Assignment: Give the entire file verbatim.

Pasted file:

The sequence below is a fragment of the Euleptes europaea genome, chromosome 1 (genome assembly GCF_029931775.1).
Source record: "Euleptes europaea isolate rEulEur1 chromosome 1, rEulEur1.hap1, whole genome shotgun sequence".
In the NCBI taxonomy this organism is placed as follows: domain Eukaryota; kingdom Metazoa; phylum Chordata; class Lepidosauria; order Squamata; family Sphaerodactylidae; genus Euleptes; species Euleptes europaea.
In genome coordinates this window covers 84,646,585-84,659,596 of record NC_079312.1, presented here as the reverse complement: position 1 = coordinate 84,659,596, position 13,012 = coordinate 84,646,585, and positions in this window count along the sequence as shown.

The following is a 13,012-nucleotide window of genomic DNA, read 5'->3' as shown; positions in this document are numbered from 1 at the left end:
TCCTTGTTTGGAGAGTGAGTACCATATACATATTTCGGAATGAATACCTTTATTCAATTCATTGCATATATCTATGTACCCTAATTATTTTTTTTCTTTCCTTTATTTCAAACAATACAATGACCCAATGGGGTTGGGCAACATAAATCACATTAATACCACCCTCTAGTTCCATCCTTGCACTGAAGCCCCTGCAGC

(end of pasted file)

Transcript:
The sequence below is a fragment of the Euleptes europaea genome, chromosome 1 (genome assembly GCF_029931775.1).
Source record: "Euleptes europaea isolate rEulEur1 chromosome 1, rEulEur1.hap1, whole genome shotgun sequence".
In the NCBI taxonomy this organism is placed as follows: domain Eukaryota; kingdom Metazoa; phylum Chordata; class Lepidosauria; order Squamata; family Sphaerodactylidae; genus Euleptes; species Euleptes europaea.
In genome coordinates this window covers 84,646,585-84,659,596 of record NC_079312.1, presented here as the reverse complement: position 1 = coordinate 84,659,596, position 13,012 = coordinate 84,646,585, and positions in this window count along the sequence as shown.

The following is a 13,012-nucleotide window of genomic DNA, read 5'->3' as shown; positions in this document are numbered from 1 at the left end:
TCCTTGTTTGGAGAGTGAGTACCATATACATATTTCGGAATGAATACCTTTATTCAATTCATTGCATATATCTATGTACCCTAATTATTTTTTTTCTTTCCTTTATTTCAAACAATACAATGACCCAATGGGGTTGGGCAACATAAATCACATTAATACCACCCTCTAGTTCCATCCTTGCACTGAAGCCCCTGCAGC